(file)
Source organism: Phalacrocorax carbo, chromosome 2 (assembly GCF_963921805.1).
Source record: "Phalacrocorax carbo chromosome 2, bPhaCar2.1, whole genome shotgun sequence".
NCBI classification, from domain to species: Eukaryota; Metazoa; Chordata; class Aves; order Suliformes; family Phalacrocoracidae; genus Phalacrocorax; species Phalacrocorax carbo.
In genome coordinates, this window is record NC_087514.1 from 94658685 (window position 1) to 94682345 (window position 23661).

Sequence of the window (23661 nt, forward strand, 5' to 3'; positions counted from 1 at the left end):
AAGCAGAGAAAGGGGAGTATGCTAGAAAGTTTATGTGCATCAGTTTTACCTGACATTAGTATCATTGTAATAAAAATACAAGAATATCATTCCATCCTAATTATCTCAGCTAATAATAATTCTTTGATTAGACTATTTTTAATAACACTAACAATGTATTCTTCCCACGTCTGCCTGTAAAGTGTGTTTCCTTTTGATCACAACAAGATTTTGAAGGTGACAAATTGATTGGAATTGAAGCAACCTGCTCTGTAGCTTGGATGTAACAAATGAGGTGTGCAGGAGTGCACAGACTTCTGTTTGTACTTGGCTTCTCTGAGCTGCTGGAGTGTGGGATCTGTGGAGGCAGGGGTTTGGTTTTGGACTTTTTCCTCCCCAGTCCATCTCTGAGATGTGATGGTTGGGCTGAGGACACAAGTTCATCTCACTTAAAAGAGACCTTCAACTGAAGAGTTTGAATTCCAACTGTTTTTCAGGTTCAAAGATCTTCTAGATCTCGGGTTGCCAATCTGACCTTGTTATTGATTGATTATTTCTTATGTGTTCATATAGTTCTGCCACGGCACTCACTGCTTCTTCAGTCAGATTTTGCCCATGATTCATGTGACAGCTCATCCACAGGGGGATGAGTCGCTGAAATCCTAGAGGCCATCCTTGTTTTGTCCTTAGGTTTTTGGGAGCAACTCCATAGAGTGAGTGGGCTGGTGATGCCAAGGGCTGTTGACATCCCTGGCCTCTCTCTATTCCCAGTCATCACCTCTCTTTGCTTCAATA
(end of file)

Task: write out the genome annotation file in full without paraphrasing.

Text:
Source organism: Phalacrocorax carbo, chromosome 2 (assembly GCF_963921805.1).
Source record: "Phalacrocorax carbo chromosome 2, bPhaCar2.1, whole genome shotgun sequence".
NCBI classification, from domain to species: Eukaryota; Metazoa; Chordata; class Aves; order Suliformes; family Phalacrocoracidae; genus Phalacrocorax; species Phalacrocorax carbo.
In genome coordinates, this window is record NC_087514.1 from 94658685 (window position 1) to 94682345 (window position 23661).

Sequence of the window (23661 nt, forward strand, 5' to 3'; positions counted from 1 at the left end):
AAGCAGAGAAAGGGGAGTATGCTAGAAAGTTTATGTGCATCAGTTTTACCTGACATTAGTATCATTGTAATAAAAATACAAGAATATCATTCCATCCTAATTATCTCAGCTAATAATAATTCTTTGATTAGACTATTTTTAATAACACTAACAATGTATTCTTCCCACGTCTGCCTGTAAAGTGTGTTTCCTTTTGATCACAACAAGATTTTGAAGGTGACAAATTGATTGGAATTGAAGCAACCTGCTCTGTAGCTTGGATGTAACAAATGAGGTGTGCAGGAGTGCACAGACTTCTGTTTGTACTTGGCTTCTCTGAGCTGCTGGAGTGTGGGATCTGTGGAGGCAGGGGTTTGGTTTTGGACTTTTTCCTCCCCAGTCCATCTCTGAGATGTGATGGTTGGGCTGAGGACACAAGTTCATCTCACTTAAAAGAGACCTTCAACTGAAGAGTTTGAATTCCAACTGTTTTTCAGGTTCAAAGATCTTCTAGATCTCGGGTTGCCAATCTGACCTTGTTATTGATTGATTATTTCTTATGTGTTCATATAGTTCTGCCACGGCACTCACTGCTTCTTCAGTCAGATTTTGCCCATGATTCATGTGACAGCTCATCCACAGGGGGATGAGTCGCTGAAATCCTAGAGGCCATCCTTGTTTTGTCCTTAGGTTTTTGGGAGCAACTCCATAGAGTGAGTGGGCTGGTGATGCCAAGGGCTGTTGACATCCCTGGCCTCTCTCTATTCCCAGTCATCACCTCTCTTTGCTTCAATA